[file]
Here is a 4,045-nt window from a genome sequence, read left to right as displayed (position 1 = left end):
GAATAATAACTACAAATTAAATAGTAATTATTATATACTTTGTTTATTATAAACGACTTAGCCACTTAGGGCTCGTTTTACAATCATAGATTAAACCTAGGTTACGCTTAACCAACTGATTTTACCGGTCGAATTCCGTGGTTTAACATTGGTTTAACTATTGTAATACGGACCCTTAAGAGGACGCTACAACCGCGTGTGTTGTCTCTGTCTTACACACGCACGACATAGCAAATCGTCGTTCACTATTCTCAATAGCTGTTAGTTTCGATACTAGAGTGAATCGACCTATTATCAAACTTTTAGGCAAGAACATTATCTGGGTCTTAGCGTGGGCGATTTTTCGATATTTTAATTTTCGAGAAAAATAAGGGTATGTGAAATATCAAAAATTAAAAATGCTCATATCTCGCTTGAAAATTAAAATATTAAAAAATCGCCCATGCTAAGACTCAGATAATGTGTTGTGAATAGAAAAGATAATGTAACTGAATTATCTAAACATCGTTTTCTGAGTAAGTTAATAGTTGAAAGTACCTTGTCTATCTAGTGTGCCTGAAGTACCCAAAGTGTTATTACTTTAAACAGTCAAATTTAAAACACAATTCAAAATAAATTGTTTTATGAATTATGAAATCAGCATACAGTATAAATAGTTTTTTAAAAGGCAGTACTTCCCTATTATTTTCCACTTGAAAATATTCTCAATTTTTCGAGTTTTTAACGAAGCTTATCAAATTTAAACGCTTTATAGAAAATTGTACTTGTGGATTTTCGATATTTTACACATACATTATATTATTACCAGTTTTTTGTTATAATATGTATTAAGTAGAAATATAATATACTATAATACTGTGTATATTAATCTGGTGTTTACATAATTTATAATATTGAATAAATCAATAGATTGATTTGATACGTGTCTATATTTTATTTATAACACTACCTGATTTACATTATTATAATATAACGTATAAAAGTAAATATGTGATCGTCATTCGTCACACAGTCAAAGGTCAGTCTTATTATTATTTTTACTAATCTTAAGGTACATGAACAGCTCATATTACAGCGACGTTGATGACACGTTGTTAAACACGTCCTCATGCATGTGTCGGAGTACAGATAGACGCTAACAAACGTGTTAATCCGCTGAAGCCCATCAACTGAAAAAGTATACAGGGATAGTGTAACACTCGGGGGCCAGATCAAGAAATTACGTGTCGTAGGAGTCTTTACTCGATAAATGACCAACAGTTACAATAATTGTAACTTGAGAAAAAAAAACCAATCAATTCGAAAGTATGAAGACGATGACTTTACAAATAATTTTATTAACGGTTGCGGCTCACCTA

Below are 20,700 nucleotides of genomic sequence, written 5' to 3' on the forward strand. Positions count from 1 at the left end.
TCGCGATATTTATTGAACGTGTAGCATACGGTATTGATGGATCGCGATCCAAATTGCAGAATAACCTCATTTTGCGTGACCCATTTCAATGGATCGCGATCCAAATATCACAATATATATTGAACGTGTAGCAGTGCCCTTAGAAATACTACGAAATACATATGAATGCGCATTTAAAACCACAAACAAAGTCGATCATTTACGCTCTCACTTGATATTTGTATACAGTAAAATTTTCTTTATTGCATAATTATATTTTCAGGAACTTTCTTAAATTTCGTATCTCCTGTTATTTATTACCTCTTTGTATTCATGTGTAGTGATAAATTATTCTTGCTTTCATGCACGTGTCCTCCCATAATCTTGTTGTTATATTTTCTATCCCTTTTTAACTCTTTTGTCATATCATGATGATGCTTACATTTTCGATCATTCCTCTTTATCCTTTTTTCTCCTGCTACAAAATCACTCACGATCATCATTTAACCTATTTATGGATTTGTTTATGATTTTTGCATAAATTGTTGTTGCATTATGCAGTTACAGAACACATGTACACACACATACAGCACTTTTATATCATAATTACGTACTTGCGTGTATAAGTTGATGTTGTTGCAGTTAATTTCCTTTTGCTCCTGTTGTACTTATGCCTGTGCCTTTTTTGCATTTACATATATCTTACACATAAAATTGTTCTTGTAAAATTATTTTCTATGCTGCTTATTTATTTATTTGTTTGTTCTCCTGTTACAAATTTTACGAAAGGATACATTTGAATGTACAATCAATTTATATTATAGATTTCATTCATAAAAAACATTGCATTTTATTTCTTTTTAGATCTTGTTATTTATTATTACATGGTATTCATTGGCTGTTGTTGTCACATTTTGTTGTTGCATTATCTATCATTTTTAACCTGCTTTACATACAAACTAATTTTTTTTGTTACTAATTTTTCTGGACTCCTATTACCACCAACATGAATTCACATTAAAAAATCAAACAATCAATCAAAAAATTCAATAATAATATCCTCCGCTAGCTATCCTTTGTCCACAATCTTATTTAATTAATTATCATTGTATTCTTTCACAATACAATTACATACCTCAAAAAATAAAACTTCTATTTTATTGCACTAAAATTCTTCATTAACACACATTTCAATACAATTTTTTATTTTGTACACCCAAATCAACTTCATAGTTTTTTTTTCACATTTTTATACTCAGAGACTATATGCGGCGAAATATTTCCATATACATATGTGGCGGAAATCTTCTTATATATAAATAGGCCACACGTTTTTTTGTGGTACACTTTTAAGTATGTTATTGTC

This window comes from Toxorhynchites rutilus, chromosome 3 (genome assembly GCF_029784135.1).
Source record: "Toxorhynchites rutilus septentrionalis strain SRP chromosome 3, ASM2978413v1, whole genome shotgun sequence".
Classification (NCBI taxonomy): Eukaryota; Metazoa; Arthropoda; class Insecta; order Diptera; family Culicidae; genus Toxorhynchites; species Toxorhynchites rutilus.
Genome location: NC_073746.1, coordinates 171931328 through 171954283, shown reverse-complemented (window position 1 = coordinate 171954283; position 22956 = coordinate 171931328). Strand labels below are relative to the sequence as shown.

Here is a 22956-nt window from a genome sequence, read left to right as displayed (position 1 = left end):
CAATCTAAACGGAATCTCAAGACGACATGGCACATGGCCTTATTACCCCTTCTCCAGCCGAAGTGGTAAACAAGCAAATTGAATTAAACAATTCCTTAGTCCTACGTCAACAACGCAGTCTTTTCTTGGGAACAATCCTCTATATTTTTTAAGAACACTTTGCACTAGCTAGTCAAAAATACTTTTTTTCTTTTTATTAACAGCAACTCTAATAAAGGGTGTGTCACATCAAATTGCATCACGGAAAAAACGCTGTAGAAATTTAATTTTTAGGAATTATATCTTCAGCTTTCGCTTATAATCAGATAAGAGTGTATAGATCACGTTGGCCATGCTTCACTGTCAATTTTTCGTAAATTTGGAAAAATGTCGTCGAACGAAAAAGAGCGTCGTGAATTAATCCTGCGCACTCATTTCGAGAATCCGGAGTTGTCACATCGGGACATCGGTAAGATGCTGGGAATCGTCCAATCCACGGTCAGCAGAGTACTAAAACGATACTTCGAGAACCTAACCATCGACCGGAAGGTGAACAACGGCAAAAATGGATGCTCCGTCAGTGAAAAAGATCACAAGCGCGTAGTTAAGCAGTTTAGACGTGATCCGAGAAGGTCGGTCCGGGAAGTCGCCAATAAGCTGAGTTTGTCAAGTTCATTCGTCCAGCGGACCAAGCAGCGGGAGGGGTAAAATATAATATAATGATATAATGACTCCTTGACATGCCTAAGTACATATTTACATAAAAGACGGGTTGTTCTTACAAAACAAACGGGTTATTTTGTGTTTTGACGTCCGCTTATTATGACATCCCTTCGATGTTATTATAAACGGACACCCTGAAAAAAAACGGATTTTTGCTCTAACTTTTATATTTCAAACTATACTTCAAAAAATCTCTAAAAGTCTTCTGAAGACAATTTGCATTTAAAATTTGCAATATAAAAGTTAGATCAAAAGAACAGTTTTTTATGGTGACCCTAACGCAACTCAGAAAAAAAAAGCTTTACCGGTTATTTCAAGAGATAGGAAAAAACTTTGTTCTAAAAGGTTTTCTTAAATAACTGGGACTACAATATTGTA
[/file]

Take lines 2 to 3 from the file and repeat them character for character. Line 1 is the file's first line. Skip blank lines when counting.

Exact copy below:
GAATAATAACTACAAATTAAATAGTAATTATTATATACTTTGTTTATTATAAACGACTTAGCCACTTAGGGCTCGTTTTACAATCATAGATTAAACCTAGGTTACGCTTAACCAACTGATTTTACCGGTCGAATTCCGTGGTTTAACATTGGTTTAACTATTGTAATACGGACCCTTAAGAGGACGCTACAACCGCGTGTGTTGTCTCTGTCTTACACACGCACGACATAGCAAATCGTCGTTCACTATTCTCAATAGCTGTTAGTTTCGATACTAGAGTGAATCGACCTATTATCAAACTTTTAGGCAAGAACATTATCTGGGTCTTAGCGTGGGCGATTTTTCGATATTTTAATTTTCGAGAAAAATAAGGGTATGTGAAATATCAAAAATTAAAAATGCTCATATCTCGCTTGAAAATTAAAATATTAAAAAATCGCCCATGCTAAGACTCAGATAATGTGTTGTGAATAGAAAAGATAATGTAACTGAATTATCTAAACATCGTTTTCTGAGTAAGTTAATAGTTGAAAGTACCTTGTCTATCTAGTGTGCCTGAAGTACCCAAAGTGTTATTACTTTAAACAGTCAAATTTAAAACACAATTCAAAATAAATTGTTTTATGAATTATGAAATCAGCATACAGTATAAATAGTTTTTTAAAAGGCAGTACTTCCCTATTATTTTCCACTTGAAAATATTCTCAATTTTTCGAGTTTTTAACGAAGCTTATCAAATTTAAACGCTTTATAGAAAATTGTACTTGTGGATTTTCGATATTTTACACATACATTATATTATTACCAGTTTTTTGTTATAATATGTATTAAGTAGAAATATAATATACTATAATACTGTGTATATTAATCTGGTGTTTACATAATTTATAATATTGAATAAATCAATAGATTGATTTGATACGTGTCTATATTTTATTTATAACACTACCTGATTTACATTATTATAATATAACGTATAAAAGTAAATATGTGATCGTCATTCGTCACACAGTCAAAGGTCAGTCTTATTATTATTTTTACTAATCTTAAGGTACATGAACAGCTCATATTACAGCGACGTTGATGACACGTTGTTAAACACGTCCTCATGCATGTGTCGGAGTACAGATAGACGCTAACAAACGTGTTAATCCGCTGAAGCCCATCAACTGAAAAAGTATACAGGGATAGTGTAACACTCGGGGGCCAGATCAAGAAATTACGTGTCGTAGGAGTCTTTACTCGATAAATGACCAACAGTTACAATAATTGTAACTTGAGAAAAAAAAACCAATCAATTCGAAAGTATGAAGACGATGACTTTACAAATAATTTTATTAACGGTTGCGGCTCACCTA

Below are 20,700 nucleotides of genomic sequence, written 5' to 3' on the forward strand. Positions count from 1 at the left end.